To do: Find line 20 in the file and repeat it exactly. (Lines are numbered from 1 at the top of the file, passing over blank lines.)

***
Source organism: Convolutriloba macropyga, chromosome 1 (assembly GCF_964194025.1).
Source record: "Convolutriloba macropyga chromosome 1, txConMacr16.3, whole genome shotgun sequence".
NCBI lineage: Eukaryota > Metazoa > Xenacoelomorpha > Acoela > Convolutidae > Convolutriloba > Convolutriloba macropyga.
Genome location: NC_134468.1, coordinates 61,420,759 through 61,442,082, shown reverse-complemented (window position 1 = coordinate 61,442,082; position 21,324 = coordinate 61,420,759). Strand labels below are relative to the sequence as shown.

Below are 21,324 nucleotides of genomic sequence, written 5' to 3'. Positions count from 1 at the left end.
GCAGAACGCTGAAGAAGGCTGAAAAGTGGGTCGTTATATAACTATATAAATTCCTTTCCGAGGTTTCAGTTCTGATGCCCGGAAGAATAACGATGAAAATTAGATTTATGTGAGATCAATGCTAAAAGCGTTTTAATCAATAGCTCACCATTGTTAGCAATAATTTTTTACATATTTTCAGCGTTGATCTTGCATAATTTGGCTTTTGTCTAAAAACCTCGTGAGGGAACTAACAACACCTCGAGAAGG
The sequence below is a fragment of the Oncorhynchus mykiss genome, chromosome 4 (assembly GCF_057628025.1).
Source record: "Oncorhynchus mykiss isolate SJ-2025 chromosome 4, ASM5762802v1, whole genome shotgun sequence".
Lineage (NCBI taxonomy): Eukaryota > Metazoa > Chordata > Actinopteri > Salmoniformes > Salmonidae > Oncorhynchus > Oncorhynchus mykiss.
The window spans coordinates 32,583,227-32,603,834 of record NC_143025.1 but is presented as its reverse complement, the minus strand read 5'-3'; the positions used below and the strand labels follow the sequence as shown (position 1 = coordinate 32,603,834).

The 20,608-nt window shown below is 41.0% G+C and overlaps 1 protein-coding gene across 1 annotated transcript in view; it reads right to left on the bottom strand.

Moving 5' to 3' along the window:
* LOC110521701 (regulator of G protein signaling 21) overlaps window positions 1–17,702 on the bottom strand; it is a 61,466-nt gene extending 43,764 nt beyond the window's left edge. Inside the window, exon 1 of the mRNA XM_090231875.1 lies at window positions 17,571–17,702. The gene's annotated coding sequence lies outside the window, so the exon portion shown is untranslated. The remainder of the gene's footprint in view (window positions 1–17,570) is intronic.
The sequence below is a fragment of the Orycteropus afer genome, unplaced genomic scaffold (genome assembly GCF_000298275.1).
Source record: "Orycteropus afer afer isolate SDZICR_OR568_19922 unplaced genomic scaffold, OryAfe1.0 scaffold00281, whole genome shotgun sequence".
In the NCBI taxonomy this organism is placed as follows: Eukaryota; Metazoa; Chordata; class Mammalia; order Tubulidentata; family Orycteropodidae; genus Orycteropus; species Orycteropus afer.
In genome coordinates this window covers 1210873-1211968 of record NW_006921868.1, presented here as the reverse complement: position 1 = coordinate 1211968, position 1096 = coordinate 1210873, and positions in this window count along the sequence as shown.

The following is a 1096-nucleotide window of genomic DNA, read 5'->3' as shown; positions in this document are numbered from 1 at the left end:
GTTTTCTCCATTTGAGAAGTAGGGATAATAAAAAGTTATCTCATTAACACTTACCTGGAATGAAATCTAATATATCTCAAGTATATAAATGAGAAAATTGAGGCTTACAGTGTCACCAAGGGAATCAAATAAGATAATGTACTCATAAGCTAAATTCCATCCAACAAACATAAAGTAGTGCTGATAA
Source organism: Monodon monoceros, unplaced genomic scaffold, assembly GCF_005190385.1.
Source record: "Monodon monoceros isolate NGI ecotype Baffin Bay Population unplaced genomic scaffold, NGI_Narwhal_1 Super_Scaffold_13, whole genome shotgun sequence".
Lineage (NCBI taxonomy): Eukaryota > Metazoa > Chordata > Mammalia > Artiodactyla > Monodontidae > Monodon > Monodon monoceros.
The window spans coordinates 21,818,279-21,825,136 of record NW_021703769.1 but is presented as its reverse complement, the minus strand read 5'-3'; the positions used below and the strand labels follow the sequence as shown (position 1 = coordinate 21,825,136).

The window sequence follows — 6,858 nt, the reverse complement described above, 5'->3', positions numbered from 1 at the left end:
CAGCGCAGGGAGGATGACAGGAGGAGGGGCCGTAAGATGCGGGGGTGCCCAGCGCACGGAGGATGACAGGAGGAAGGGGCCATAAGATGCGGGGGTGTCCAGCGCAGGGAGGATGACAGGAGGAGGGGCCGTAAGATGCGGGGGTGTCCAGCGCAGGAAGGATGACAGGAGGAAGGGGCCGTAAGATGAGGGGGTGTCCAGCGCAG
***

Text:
Source organism: Monodon monoceros, unplaced genomic scaffold, assembly GCF_005190385.1.